This is actually a good news story, but only if you’re a law-abiding, taxpaying American citizen.
If, however, you’re among more than a third of a million Americans in a tax delinquent category, well, then this is not a good news story.
It seems Congress passed a law three years ago requiring the Internal Revenue Service to cull out Americans who have more than $51,000 in overdue back-tax debts. Then, the IRS sends those names in batches over to the State Department where they file the names to deny those folks new passports or passport renewals
Eventually, they may be cancelling existing valid passports, but not for now, the Wall Street Journal (subscription) reports. Nor does the current enforcement action involve delinquent taxpayers who are up-to-date on installment repayment plans.
If you’re a tax delinquent, you probably wouldn’t appreciate such decisive limits on your movements abroad. On the other hand — and here’s where most of us come in — those of us who do pay our taxes and tax debts on time are carrying the burden of the delinquents.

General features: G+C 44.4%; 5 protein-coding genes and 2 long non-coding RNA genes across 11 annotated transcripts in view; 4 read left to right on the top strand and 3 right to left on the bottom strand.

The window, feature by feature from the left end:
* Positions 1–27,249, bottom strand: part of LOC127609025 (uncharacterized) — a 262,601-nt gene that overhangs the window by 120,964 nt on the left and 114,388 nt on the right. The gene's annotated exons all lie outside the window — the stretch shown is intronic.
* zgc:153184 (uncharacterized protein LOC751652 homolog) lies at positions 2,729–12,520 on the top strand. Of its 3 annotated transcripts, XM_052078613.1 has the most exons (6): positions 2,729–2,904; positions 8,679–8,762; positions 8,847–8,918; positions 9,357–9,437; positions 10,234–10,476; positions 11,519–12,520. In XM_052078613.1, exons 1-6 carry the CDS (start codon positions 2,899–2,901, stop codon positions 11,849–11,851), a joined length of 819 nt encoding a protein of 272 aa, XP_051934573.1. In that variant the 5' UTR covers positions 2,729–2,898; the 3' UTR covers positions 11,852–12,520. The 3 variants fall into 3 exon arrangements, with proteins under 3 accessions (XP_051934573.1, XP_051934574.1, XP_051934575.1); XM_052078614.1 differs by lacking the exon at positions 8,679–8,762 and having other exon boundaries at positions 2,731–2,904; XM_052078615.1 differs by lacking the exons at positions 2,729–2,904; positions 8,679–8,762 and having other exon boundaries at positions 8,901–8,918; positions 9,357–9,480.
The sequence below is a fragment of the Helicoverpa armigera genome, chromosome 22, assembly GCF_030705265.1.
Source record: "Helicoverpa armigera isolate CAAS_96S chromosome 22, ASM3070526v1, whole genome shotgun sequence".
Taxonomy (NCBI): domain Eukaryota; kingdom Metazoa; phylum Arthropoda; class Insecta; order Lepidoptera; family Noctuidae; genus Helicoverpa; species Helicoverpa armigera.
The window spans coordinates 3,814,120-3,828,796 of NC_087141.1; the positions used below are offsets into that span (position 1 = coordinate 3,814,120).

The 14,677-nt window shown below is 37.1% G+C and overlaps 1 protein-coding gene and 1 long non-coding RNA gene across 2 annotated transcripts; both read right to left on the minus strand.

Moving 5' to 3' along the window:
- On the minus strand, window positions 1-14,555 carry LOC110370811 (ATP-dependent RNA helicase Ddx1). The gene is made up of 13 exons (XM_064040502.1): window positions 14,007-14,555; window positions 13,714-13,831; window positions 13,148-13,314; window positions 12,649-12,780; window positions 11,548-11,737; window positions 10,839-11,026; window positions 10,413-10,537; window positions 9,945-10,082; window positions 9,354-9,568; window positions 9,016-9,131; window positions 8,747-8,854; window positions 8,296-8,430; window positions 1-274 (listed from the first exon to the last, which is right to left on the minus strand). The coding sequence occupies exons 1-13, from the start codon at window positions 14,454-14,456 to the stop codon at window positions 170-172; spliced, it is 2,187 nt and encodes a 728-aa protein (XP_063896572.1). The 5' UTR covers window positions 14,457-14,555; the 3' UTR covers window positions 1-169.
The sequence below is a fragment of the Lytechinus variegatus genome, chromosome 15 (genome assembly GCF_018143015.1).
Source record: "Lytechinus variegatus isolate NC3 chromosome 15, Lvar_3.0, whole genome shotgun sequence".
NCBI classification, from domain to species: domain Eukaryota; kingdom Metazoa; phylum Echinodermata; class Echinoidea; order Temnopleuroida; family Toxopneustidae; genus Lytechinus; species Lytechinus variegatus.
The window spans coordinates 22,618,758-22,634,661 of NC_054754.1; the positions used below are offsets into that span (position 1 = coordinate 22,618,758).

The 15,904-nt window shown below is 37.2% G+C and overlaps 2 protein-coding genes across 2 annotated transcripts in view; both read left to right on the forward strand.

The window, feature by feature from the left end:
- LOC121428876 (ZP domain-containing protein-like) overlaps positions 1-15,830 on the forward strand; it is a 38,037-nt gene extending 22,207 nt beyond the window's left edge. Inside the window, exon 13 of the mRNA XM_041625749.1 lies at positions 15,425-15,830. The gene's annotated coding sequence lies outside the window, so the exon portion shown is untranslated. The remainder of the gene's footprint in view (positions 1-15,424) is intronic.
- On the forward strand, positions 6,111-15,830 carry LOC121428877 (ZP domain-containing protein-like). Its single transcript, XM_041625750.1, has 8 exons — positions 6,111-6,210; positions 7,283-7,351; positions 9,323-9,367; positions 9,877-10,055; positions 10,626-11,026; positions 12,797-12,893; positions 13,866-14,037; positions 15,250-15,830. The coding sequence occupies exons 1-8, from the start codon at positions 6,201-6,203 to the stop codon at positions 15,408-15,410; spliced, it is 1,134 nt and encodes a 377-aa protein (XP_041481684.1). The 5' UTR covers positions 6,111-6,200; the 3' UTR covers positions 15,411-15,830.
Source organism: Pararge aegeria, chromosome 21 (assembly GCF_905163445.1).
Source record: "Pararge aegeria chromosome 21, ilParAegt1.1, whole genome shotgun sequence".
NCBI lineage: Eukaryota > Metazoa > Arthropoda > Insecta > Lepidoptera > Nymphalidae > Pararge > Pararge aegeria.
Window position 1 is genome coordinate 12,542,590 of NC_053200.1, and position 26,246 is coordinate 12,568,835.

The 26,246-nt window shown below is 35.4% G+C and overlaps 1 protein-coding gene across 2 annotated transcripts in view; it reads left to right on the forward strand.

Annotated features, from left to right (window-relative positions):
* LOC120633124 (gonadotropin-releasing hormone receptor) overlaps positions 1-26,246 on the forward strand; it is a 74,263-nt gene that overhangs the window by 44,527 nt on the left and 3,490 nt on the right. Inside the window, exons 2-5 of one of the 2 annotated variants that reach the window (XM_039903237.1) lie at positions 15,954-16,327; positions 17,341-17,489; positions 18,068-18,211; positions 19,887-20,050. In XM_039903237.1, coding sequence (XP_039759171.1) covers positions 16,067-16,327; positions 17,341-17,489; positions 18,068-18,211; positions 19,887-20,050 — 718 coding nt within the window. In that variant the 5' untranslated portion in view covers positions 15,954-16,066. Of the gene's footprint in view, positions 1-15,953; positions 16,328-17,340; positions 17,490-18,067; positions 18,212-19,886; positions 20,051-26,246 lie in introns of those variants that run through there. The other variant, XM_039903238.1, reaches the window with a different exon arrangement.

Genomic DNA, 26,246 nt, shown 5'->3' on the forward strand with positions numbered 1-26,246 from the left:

After six months of this action, the IRS hopes to have the entire delinquent list of some 362,000 names over to State by year’s end. As of the end of June, under this threat 220 people had paid off $11.5 million in tax debts to stay off the list and 1,400 others had signed installment payment agreements.
The Department of Health and Human Services already has a similar plan in place against anyone who is more than $2,500 behind in child-support payments.
Right now, IRS mails its warning letter to the taxpayer at the same time as it sends the delinquent’s name to the passport folks.
Tax advocates are hoping to tweak that so the IRS letter provides a 30-day window to pay up before State starts its own delinquent actions. On another other hand, by definition being delinquent, they’ve already had considerable time to settle that obligation.